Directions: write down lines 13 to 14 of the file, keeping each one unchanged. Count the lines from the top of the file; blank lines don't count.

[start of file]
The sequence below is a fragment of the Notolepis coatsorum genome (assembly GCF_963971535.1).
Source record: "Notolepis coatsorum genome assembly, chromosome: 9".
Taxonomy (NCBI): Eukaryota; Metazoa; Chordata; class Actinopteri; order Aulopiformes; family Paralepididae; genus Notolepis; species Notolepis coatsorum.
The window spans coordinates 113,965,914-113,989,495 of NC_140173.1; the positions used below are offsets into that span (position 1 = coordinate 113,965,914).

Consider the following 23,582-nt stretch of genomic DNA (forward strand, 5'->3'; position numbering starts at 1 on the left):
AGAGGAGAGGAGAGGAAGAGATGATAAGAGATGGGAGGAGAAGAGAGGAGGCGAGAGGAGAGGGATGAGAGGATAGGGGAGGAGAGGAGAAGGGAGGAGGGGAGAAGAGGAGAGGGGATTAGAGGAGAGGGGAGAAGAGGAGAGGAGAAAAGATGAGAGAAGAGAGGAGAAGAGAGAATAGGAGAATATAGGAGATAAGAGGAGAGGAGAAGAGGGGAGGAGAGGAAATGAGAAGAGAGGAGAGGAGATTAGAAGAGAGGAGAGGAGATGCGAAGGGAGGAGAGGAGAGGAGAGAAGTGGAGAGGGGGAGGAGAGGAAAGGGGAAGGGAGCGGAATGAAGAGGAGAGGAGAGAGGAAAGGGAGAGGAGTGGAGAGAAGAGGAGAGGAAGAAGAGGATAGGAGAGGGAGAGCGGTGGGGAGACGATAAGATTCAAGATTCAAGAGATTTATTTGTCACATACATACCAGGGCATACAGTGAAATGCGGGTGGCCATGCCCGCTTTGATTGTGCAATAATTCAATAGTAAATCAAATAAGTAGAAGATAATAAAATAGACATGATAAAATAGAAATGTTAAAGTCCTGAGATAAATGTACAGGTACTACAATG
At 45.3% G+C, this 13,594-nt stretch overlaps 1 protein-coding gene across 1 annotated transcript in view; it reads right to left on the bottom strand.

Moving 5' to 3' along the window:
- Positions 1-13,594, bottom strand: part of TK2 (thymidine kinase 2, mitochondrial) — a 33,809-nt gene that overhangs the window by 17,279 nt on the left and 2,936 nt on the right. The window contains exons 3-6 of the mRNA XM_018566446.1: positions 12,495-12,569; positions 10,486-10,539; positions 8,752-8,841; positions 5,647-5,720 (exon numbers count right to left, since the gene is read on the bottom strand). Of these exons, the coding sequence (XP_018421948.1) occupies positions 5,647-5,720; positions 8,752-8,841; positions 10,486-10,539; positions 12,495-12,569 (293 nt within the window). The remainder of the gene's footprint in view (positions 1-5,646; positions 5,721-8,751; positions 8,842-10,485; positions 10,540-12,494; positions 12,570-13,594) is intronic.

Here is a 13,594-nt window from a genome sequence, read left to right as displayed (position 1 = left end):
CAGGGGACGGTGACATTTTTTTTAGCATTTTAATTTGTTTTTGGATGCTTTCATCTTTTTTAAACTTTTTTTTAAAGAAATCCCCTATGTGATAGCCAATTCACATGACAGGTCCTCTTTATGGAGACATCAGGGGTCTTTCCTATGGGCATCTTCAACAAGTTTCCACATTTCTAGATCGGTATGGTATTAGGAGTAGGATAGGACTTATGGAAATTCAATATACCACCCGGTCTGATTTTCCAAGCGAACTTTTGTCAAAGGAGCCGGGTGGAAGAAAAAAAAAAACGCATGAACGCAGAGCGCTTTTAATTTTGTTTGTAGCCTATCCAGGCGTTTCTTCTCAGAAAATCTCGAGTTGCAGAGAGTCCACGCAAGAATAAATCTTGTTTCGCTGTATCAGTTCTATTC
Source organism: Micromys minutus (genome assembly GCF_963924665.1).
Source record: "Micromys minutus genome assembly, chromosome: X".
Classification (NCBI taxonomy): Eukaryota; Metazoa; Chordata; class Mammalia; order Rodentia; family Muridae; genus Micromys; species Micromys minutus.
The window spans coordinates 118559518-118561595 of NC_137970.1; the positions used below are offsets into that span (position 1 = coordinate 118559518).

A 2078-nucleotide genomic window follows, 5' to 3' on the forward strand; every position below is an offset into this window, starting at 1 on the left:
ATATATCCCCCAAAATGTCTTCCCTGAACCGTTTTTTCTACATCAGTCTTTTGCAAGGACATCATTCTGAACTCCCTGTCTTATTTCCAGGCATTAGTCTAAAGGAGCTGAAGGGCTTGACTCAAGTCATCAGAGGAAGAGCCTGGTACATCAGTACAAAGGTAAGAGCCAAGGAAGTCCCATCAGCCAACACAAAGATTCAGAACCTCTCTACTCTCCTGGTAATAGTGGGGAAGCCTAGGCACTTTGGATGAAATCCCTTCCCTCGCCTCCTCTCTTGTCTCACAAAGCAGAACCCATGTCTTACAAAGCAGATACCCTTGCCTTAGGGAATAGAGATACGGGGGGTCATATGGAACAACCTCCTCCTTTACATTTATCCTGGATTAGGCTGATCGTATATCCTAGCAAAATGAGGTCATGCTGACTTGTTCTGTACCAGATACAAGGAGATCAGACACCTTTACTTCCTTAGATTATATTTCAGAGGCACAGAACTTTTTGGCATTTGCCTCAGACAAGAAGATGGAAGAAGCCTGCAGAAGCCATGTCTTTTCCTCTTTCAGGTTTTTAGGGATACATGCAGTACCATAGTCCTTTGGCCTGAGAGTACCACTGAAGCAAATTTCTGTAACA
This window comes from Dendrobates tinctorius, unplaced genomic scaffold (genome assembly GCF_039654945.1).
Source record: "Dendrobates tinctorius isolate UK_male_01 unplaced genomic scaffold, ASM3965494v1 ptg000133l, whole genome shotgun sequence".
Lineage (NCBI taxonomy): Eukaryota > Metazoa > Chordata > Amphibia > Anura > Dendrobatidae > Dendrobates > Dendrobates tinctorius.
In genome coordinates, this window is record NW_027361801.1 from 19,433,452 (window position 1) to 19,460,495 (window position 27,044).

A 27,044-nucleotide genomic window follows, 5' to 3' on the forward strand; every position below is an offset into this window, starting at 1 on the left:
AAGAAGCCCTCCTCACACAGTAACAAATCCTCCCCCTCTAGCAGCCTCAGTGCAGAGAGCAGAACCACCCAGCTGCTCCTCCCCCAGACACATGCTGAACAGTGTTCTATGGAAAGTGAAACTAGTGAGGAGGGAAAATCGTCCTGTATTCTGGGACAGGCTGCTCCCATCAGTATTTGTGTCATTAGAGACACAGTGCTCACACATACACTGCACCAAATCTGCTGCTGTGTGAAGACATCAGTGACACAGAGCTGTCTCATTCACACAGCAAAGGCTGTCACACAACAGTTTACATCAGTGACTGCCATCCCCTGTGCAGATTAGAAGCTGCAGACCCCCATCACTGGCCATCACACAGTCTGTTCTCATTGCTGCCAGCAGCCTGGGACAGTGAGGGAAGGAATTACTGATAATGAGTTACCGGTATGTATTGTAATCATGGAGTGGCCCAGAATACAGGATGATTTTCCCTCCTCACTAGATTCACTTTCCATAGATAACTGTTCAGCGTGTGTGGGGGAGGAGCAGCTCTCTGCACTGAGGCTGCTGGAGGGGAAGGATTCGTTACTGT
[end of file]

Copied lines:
Source record: "Micromys minutus genome assembly, chromosome: X".
Classification (NCBI taxonomy): Eukaryota; Metazoa; Chordata; class Mammalia; order Rodentia; family Muridae; genus Micromys; species Micromys minutus.